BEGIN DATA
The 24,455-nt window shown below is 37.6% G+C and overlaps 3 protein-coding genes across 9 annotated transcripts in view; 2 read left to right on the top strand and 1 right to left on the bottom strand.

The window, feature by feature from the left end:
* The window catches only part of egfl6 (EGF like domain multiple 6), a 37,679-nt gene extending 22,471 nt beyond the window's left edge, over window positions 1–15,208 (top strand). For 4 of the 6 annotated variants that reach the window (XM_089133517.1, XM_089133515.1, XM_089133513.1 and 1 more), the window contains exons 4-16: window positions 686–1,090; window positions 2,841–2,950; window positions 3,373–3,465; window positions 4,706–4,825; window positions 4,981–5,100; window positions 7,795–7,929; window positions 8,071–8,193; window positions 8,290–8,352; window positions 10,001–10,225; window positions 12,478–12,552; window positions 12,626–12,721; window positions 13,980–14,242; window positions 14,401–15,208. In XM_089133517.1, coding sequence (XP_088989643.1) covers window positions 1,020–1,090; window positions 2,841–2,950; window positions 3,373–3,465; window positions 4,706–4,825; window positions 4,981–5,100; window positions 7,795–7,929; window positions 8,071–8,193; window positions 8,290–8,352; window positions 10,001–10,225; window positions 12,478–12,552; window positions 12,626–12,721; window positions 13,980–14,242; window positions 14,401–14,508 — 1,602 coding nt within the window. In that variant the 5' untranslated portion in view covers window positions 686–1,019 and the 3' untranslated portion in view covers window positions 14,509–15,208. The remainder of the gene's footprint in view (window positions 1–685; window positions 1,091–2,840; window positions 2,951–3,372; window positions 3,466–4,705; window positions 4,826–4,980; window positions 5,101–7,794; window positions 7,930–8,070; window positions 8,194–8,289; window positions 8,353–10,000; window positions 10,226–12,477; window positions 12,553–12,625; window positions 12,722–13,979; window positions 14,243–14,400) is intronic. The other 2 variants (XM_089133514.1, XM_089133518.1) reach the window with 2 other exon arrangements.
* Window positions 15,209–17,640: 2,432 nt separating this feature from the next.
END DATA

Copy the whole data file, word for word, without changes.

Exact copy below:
The 24,455-nt window shown below is 37.6% G+C and overlaps 3 protein-coding genes across 9 annotated transcripts in view; 2 read left to right on the top strand and 1 right to left on the bottom strand.

The window, feature by feature from the left end:
* The window catches only part of egfl6 (EGF like domain multiple 6), a 37,679-nt gene extending 22,471 nt beyond the window's left edge, over window positions 1–15,208 (top strand). For 4 of the 6 annotated variants that reach the window (XM_089133517.1, XM_089133515.1, XM_089133513.1 and 1 more), the window contains exons 4-16: window positions 686–1,090; window positions 2,841–2,950; window positions 3,373–3,465; window positions 4,706–4,825; window positions 4,981–5,100; window positions 7,795–7,929; window positions 8,071–8,193; window positions 8,290–8,352; window positions 10,001–10,225; window positions 12,478–12,552; window positions 12,626–12,721; window positions 13,980–14,242; window positions 14,401–15,208. In XM_089133517.1, coding sequence (XP_088989643.1) covers window positions 1,020–1,090; window positions 2,841–2,950; window positions 3,373–3,465; window positions 4,706–4,825; window positions 4,981–5,100; window positions 7,795–7,929; window positions 8,071–8,193; window positions 8,290–8,352; window positions 10,001–10,225; window positions 12,478–12,552; window positions 12,626–12,721; window positions 13,980–14,242; window positions 14,401–14,508 — 1,602 coding nt within the window. In that variant the 5' untranslated portion in view covers window positions 686–1,019 and the 3' untranslated portion in view covers window positions 14,509–15,208. The remainder of the gene's footprint in view (window positions 1–685; window positions 1,091–2,840; window positions 2,951–3,372; window positions 3,466–4,705; window positions 4,826–4,980; window positions 5,101–7,794; window positions 7,930–8,070; window positions 8,194–8,289; window positions 8,353–10,000; window positions 10,226–12,477; window positions 12,553–12,625; window positions 12,722–13,979; window positions 14,243–14,400) is intronic. The other 2 variants (XM_089133514.1, XM_089133518.1) reach the window with 2 other exon arrangements.
* Window positions 15,209–17,640: 2,432 nt separating this feature from the next.